A colon stricture is a narrowing of part of the colon. The reduction in the diameter of the colon can lead to an impaction, where fecal material builds up behind the stricture because it cannot pass through. Some patients with colon strictures may be unaware of the condition, while others can develop symptoms like constipation and abdominal pain. A gastroenterologist usually supervises diagnosis and treatment of strictures in the bowel and the patient may need to spend some time in the hospital during treatment, depending on the nature of the stricture.
A number of conditions can cause the walls of the colon to narrow. Chronic diseases like ulcerative colitis, diverticulitis, Crohn's disease, and inflammatory bowel disease have all been linked with strictures caused by chronic inflammation and scarring. Bowel obstructions can cause strictures, as can tumors, adhesions in the abdomen, and volvulus, where the colon loops around itself. Hernias are another cause of colon strictures.
The area of the bowel past a colon stricture may collapse if no material is moving through the narrowed area, because there is nothing to keep the colon open. In front of the stricture, the bowel can widen as a result of a buildup of material and there is a risk of rupture. If the colon ruptures, the patient is at risk of developing a severe infection of the abdomen known as peritonitis. This condition is fatal if not treated and is considered a medical emergency.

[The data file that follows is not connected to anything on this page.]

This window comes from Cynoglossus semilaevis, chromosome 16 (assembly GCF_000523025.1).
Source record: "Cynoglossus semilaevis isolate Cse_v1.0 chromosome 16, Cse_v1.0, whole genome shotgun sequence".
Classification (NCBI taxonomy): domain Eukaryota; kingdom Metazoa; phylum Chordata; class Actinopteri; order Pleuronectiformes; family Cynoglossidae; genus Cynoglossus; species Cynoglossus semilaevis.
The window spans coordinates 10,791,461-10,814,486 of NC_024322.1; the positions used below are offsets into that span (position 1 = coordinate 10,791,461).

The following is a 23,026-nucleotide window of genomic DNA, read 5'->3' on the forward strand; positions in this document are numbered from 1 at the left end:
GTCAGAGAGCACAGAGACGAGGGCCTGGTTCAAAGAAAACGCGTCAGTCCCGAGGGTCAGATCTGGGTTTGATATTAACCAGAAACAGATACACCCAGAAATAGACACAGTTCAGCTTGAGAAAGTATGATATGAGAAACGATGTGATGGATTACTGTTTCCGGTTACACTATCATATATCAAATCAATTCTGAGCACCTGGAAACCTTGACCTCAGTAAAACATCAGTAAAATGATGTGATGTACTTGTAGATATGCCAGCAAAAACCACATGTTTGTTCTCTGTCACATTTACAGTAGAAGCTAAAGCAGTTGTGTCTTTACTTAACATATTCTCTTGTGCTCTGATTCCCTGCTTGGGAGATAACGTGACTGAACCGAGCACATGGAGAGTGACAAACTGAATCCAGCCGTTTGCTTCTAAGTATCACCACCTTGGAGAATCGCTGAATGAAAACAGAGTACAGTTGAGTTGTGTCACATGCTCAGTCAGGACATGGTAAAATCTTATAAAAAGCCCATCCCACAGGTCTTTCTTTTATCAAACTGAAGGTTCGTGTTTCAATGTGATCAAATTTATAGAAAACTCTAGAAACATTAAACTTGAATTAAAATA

In a patient suspected of having a colon stricture, a medical imaging study can sometimes be used to identify a problem with the bowel. Colonoscopy, where a camera is inserted into the colon and used to visualize the tissue, is commonly recommended to learn more. Treatments can include removal of impacted material, surgery to correct problems with the colon, and treatment of underlying bowel disease, like adjusting diet and medication regimens to prevent inflammation of the bowel.
A severe colon stricture may lead to necrosis, where some of the tissue dies. The dead tissue will need to be removed and the patient will receive an anastomosis, where the sections of healthy bowel are joined together. Loss of too much of the bowel can result in complications. Patients should seek medical attention for prolonged abdominal pain, nausea, vomiting, diarrhea, and related symptoms so that if they are caused by damage to the bowel, the damage can be addressed promptly to reduce the risk of complications.